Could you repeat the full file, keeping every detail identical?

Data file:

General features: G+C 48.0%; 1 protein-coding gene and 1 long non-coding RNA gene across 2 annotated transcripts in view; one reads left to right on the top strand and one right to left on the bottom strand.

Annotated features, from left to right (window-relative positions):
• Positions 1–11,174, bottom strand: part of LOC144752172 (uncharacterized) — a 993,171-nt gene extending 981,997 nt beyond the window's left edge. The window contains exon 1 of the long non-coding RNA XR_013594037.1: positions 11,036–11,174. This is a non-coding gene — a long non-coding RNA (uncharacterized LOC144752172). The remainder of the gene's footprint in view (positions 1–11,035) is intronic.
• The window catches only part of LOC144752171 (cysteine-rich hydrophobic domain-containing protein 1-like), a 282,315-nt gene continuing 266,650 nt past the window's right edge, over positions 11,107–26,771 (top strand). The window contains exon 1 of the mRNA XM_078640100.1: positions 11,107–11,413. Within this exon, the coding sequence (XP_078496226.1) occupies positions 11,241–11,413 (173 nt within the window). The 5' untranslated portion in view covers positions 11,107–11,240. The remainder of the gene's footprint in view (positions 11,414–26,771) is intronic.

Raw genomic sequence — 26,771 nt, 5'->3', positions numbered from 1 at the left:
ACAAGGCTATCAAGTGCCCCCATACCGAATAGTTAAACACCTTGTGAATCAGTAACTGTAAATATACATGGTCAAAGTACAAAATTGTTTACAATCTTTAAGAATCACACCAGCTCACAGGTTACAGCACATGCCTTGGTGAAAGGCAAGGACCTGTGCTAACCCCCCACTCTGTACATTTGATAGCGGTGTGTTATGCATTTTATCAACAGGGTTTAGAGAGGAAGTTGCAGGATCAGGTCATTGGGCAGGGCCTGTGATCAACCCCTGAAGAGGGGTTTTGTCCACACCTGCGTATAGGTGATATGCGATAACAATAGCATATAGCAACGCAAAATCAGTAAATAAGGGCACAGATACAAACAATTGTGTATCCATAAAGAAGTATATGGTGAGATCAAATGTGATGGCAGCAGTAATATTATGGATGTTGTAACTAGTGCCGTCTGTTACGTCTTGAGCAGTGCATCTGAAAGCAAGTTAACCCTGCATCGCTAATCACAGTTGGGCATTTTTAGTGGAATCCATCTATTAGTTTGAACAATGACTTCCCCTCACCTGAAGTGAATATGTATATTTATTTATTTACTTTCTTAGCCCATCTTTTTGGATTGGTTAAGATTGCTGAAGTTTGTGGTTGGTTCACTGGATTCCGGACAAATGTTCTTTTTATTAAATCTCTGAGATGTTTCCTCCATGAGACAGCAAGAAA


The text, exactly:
General features: G+C 48.0%; 1 protein-coding gene and 1 long non-coding RNA gene across 2 annotated transcripts in view; one reads left to right on the top strand and one right to left on the bottom strand.

Annotated features, from left to right (window-relative positions):
• Positions 1–11,174, bottom strand: part of LOC144752172 (uncharacterized) — a 993,171-nt gene extending 981,997 nt beyond the window's left edge. The window contains exon 1 of the long non-coding RNA XR_013594037.1: positions 11,036–11,174. This is a non-coding gene — a long non-coding RNA (uncharacterized LOC144752172). The remainder of the gene's footprint in view (positions 1–11,035) is intronic.
• The window catches only part of LOC144752171 (cysteine-rich hydrophobic domain-containing protein 1-like), a 282,315-nt gene continuing 266,650 nt past the window's right edge, over positions 11,107–26,771 (top strand). The window contains exon 1 of the mRNA XM_078640100.1: positions 11,107–11,413. Within this exon, the coding sequence (XP_078496226.1) occupies positions 11,241–11,413 (173 nt within the window). The 5' untranslated portion in view covers positions 11,107–11,240. The remainder of the gene's footprint in view (positions 11,414–26,771) is intronic.

Raw genomic sequence — 26,771 nt, 5'->3', positions numbered from 1 at the left:
ACAAGGCTATCAAGTGCCCCCATACCGAATAGTTAAACACCTTGTGAATCAGTAACTGTAAATATACATGGTCAAAGTACAAAATTGTTTACAATCTTTAAGAATCACACCAGCTCACAGGTTACAGCACATGCCTTGGTGAAAGGCAAGGACCTGTGCTAACCCCCCACTCTGTACATTTGATAGCGGTGTGTTATGCATTTTATCAACAGGGTTTAGAGAGGAAGTTGCAGGATCAGGTCATTGGGCAGGGCCTGTGATCAACCCCTGAAGAGGGGTTTTGTCCACACCTGCGTATAGGTGATATGCGATAACAATAGCATATAGCAACGCAAAATCAGTAAATAAGGGCACAGATACAAACAATTGTGTATCCATAAAGAAGTATATGGTGAGATCAAATGTGATGGCAGCAGTAATATTATGGATGTTGTAACTAGTGCCGTCTGTTACGTCTTGAGCAGTGCATCTGAAAGCAAGTTAACCCTGCATCGCTAATCACAGTTGGGCATTTTTAGTGGAATCCATCTATTAGTTTGAACAATGACTTCCCCTCACCTGAAGTGAATATGTATATTTATTTATTTACTTTCTTAGCCCATCTTTTTGGATTGGTTAAGATTGCTGAAGTTTGTGGTTGGTTCACTGGATTCCGGACAAATGTTCTTTTTATTAAATCTCTGAGATGTTTCCTCCATGAGACAGCAAGAAA